IN RE MARRIAGE OF Fanny S. LEWIN, n/k/a Levitt, Petitioner-Appellant, and
Pierre H. Lewin, Respondent-Appellee.
Jeffrey Alan Ryva, of Quinn, Johnston, Henderson, Pretorius & Cerulo, of Peoria, for appellant.
Mark D. Walton, of Miller, Hall & Triggs, LLC, of Peoria, for appellee.
JUSTICE O’BRIEN delivered the judgment of the court, with opinion.
¶ 1 Petitioner Fanny Lewin, n/k/a Levitt, filed a motion to enforce or clarify the marital settlement agreement she entered with respondent Pierre Lewin, which was incorporated in the judgment of dissolution of their marriage. Pierre moved to dismiss, which the trial court granted. Fanny appealed. We affirm.
¶ 2 FACTS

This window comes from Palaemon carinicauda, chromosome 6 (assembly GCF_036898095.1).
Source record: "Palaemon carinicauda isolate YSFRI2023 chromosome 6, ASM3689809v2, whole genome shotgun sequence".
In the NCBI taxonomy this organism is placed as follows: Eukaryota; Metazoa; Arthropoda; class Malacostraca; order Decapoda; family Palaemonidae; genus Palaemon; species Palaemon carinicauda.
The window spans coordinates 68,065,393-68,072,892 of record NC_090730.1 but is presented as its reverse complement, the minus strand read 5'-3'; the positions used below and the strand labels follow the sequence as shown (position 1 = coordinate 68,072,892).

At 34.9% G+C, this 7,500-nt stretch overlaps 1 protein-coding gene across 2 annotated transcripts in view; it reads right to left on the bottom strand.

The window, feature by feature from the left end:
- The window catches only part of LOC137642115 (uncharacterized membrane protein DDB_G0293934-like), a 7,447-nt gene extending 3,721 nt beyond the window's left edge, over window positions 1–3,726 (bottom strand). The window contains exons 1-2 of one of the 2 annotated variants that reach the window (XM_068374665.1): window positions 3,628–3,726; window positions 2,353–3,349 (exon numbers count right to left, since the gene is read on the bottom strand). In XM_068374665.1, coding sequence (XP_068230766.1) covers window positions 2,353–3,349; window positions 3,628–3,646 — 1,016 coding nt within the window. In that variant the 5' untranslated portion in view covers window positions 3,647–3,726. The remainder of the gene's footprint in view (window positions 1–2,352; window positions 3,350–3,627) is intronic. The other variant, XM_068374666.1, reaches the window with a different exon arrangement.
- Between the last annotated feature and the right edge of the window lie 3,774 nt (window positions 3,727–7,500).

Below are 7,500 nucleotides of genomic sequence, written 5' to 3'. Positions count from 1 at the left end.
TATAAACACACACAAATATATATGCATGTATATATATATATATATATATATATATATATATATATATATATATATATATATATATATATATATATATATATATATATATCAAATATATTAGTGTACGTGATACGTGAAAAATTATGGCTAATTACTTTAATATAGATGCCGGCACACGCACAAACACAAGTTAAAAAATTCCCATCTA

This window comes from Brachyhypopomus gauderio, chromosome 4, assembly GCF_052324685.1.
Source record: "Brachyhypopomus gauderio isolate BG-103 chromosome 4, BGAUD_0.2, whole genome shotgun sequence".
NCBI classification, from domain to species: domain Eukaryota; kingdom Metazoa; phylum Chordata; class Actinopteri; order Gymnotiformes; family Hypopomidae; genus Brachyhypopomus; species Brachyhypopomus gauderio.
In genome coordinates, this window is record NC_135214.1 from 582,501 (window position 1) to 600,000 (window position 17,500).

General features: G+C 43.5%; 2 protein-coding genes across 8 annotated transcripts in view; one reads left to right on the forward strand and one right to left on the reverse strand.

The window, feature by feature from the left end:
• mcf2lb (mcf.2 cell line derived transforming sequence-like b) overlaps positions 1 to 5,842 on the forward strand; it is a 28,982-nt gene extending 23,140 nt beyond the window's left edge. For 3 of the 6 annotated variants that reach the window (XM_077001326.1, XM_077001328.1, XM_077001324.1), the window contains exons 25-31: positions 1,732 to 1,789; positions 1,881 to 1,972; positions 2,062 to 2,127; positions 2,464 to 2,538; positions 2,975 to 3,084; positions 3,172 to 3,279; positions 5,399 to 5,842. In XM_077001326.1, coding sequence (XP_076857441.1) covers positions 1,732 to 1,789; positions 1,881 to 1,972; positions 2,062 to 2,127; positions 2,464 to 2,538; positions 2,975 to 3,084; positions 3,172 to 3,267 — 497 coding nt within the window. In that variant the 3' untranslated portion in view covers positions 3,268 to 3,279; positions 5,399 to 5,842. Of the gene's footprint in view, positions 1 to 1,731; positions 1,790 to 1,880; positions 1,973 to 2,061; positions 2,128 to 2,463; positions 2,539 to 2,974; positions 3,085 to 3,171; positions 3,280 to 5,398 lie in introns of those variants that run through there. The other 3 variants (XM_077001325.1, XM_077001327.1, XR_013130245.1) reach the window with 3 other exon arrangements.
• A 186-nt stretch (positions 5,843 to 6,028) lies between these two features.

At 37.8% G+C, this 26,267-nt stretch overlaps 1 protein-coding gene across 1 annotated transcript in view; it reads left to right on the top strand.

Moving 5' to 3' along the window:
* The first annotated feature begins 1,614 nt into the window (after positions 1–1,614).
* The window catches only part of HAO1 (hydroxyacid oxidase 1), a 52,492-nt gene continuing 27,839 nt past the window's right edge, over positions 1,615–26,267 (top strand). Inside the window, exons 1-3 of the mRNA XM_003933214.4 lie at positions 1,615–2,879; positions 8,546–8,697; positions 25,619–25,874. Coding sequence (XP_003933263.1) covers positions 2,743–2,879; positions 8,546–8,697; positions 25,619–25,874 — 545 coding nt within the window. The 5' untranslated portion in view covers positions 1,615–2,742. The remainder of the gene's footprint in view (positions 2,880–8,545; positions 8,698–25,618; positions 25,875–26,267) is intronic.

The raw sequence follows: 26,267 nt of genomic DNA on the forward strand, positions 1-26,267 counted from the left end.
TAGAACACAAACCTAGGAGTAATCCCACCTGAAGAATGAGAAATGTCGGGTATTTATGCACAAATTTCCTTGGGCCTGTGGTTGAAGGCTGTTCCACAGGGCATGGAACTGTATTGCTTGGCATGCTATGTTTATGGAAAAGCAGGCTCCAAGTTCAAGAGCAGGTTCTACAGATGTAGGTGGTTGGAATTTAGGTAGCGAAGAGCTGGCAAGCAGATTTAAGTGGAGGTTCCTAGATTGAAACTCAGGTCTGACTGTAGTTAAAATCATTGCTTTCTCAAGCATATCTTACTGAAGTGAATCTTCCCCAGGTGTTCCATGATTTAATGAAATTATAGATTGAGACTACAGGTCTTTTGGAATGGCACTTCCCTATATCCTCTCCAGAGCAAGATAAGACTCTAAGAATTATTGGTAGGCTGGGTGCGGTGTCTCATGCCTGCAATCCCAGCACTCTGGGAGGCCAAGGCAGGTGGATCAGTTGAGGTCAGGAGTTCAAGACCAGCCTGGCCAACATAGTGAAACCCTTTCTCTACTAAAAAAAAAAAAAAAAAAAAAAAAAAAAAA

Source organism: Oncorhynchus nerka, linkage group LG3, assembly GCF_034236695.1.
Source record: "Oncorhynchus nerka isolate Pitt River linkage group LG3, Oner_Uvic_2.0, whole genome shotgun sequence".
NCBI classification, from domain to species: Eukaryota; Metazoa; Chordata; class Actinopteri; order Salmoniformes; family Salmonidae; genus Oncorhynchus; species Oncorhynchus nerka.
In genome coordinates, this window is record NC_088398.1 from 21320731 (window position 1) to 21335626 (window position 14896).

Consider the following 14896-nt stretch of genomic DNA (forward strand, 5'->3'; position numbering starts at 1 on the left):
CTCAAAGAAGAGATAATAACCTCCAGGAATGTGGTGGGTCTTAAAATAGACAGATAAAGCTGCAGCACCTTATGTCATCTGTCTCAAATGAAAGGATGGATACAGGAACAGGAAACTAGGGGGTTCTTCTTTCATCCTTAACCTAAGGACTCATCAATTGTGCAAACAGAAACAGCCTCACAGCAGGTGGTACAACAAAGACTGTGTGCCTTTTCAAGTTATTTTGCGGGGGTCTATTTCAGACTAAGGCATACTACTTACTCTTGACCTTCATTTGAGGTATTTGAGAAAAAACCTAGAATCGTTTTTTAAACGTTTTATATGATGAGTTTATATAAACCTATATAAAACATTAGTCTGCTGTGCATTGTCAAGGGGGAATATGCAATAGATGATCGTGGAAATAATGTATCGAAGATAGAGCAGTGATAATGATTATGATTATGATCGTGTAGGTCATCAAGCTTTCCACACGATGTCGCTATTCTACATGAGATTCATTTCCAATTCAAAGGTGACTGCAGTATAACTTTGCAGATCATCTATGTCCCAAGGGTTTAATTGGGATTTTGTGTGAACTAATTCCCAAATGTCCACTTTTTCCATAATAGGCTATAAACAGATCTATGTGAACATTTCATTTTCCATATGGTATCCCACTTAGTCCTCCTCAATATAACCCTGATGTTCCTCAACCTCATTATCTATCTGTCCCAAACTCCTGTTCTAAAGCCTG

¶ 3 Petitioner Fanny Lewin, n/k/a Levitt, and respondent Pierre Lewin were married in July 1997 in Las Vegas, Nevada. They permanently moved to the United States from France in 1998, so Pierre could pursue business opportunities. In 2000 and again in 2004, Pierre was terminated from his employment and the couple faced having to move back to France. In the summer of 2004, a French business colleague, Patrick Peronnet, suggested he and Pierre start a business in Illinois. One condition for the partnership was that Pierre and Fanny execute a postmarital agreement. Patrick sought the agreement because he did not want Fanny involved in the business or to become his business partner. Pierre and Fanny believed the postmarital agreement would protect Fanny and the couple’s children from creditors should the new business venture fail. In March 2005, the parties signed a postmarital agreement. The agreement provided, in pertinent part, that Fanny would receive the marital home, her vehicle and the savings account in exchange for waiving maintenance. Pierre would receive the business interests. At the time the agreement was signed, neither Fanny nor Pierre anticipated a divorce.